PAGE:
1) Cast on 60. Join to make round. Mark the join.
2) Knit 3 rounds. Inc 3 stitches spread evenly throughout round. Mark where the stitches are.
3) Knit 1 round, then purl 1 round (this will create the edge of the hem), then knit another round.
4) Dec 3 stitches above the increases while knitting this round. Mark these decreases.
5) Knit next 8 rounds.
6) Dec 3 stitches above the previous decs while knitting this round. Mark the decreases.
7) Knit next 6 rounds.
8) Dec 3 stitches spaced evenly between the previous decs while knitting this round. Mark the decreases.
9) Knit the next 4 rounds.
10) Dec 3 stitches above the first 2 sets of decreases while knitting this round. Mark the decreases.
11) Knit the next 2 rounds.
12) Knit 2, k2tog all the way around.
13) Knit next round.
14) K 2, k2tog all the way around.
15) Knit next round.
16) K 1, k2tog all the way around.
17) K1, k2tog all the way around. You should now be down to 8 stitches.
18) Thread a tapestry needle, cut the yarn leaving a tail of about 6 inches, and thread it through the remaining 8 stitches, then pull tight to close the top of the hat. With another piece of yarn and the tapestry needle, turn the brim and whip it down.
19) Felt the living daylights out of the cap (I throw it in the washer on hot with a couple of towels, then dry it in a hot dryer), and shape it over a head form to get the shape you want.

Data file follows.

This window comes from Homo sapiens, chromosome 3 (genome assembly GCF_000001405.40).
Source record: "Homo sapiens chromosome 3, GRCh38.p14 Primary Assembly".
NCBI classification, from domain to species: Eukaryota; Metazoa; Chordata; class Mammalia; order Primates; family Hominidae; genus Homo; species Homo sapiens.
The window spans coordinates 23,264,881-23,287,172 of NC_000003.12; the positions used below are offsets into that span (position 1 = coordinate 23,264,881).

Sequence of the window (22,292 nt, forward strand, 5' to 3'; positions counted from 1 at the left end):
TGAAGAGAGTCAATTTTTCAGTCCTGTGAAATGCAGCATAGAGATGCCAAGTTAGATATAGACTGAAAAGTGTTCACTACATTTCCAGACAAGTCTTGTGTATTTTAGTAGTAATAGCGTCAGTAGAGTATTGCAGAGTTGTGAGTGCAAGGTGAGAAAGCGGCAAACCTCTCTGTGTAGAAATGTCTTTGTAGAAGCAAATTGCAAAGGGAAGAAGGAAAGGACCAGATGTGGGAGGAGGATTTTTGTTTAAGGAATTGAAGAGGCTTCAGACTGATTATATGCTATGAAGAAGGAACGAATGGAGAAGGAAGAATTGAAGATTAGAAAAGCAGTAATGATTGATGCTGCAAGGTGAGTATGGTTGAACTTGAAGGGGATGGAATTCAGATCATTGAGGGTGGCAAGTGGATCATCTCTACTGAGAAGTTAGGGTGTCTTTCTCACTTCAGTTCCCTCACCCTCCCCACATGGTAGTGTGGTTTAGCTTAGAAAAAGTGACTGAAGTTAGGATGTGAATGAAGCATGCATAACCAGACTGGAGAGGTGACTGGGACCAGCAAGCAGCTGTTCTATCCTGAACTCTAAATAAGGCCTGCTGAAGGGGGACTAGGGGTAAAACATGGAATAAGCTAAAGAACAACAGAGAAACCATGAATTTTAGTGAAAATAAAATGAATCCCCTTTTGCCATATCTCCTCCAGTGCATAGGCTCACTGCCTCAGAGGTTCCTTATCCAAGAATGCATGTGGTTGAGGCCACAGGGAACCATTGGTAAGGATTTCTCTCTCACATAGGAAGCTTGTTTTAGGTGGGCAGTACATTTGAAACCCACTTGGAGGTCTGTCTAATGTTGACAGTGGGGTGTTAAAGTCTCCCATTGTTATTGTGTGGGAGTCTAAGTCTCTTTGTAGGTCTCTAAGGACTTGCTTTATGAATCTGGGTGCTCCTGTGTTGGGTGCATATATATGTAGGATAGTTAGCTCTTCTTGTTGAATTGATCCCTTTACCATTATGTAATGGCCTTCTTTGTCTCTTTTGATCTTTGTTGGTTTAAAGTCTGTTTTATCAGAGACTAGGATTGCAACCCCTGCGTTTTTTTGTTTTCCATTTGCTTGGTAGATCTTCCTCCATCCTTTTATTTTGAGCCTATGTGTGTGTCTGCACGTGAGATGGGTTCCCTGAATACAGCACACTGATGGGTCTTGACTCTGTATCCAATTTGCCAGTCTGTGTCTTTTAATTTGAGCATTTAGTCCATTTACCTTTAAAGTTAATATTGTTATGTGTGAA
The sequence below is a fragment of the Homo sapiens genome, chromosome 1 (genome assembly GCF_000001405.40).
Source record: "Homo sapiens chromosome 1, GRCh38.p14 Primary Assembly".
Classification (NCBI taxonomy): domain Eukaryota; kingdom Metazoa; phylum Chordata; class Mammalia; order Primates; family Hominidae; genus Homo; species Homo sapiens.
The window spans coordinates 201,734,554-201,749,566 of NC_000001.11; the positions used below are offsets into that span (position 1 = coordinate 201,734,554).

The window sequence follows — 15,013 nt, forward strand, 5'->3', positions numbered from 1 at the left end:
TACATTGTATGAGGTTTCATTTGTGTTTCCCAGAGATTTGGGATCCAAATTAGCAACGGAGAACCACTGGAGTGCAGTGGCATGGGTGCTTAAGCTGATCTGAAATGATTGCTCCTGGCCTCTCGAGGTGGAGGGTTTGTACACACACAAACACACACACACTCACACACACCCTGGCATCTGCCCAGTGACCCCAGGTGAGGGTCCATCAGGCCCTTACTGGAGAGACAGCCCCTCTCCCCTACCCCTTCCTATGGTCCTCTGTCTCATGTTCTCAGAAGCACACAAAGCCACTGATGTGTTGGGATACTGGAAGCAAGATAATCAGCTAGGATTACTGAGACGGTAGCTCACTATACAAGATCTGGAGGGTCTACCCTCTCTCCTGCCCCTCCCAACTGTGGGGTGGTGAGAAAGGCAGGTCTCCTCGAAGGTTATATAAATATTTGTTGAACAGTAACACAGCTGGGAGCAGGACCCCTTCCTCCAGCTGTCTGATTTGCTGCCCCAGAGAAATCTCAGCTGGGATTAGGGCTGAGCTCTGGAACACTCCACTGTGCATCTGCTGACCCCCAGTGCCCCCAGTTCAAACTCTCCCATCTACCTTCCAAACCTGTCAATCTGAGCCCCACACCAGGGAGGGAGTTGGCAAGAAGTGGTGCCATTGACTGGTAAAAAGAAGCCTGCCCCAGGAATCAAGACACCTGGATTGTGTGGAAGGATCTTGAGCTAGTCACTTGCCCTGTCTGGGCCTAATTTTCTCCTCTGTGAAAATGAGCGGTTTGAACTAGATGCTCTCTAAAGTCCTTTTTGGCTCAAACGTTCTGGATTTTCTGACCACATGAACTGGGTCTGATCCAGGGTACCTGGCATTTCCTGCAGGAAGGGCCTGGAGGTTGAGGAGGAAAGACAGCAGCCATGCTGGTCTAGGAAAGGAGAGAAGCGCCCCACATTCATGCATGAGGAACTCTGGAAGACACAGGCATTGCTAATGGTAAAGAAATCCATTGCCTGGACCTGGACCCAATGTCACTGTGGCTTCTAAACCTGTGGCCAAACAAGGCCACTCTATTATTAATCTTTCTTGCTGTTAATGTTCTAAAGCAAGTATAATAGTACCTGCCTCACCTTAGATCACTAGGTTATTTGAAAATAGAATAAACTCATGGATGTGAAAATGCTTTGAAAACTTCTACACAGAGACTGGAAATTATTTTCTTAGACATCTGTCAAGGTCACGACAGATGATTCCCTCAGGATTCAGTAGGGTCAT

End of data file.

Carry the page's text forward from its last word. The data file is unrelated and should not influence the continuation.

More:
I'm not putting a button or a loop on this one, as Stephen normally wears these caps under his helm as padding, and the extra stuff can be annoying. The finished cap is quite large; the photos of it are on a styrofoam head, but it's huge on my own head. Next step: felting/fulling the cap.

Felled By The Back...Again!

I can't believe this--just as I'm planning a weekend full of busy tasks, my back goes out once again! So I'm now "back" on muscle relaxants, anti-inflammatories, and (when necessary) painkillers, trying to keep still once again, and wondering if I'm ever going to get anything accomplished. A bad back is such a trial!

I did manage to finish the layette for a friend's BBQ/Baby Shower, and it came out quite cute, I think. The sweater is from the "Happy Baby" pattern from Red Heart yarns, the booties are from another layette pattern, and the hat is the "Stupid Baby Bonnet" pattern from Maggie Righetti's Knitting in Plain English. I took a few liberties with the pattern (working it up on #6 needles rather than #8s, changing colors, etc.), but it still came out pretty well, and the mom-to-be to appreciate a handknitted layette. She also got a gorgeous handknitted baby afghan from another friend, and lots of the usual "baby" stuff: sleepers, T-shirts, baby toys, a "gift basket" of all the weird things you need to take care of a baby (whoever heard of "Dr. Boudreaux's Butt Paste"?). There were, of course, stupid baby shower games, but the hostess added a twist: instead of all the women being subjected to these indignities, the guys (it was a co-ed BBQ) had to compete. It was a hoot seeing all these big guys trying to drink beer out of baby bottles and guess the contents of different baby food jars. In the end, everybody had a good time, and the mom-(and dad-) to-be got a lot of needed stuff for Junior's arrival in a few weeks.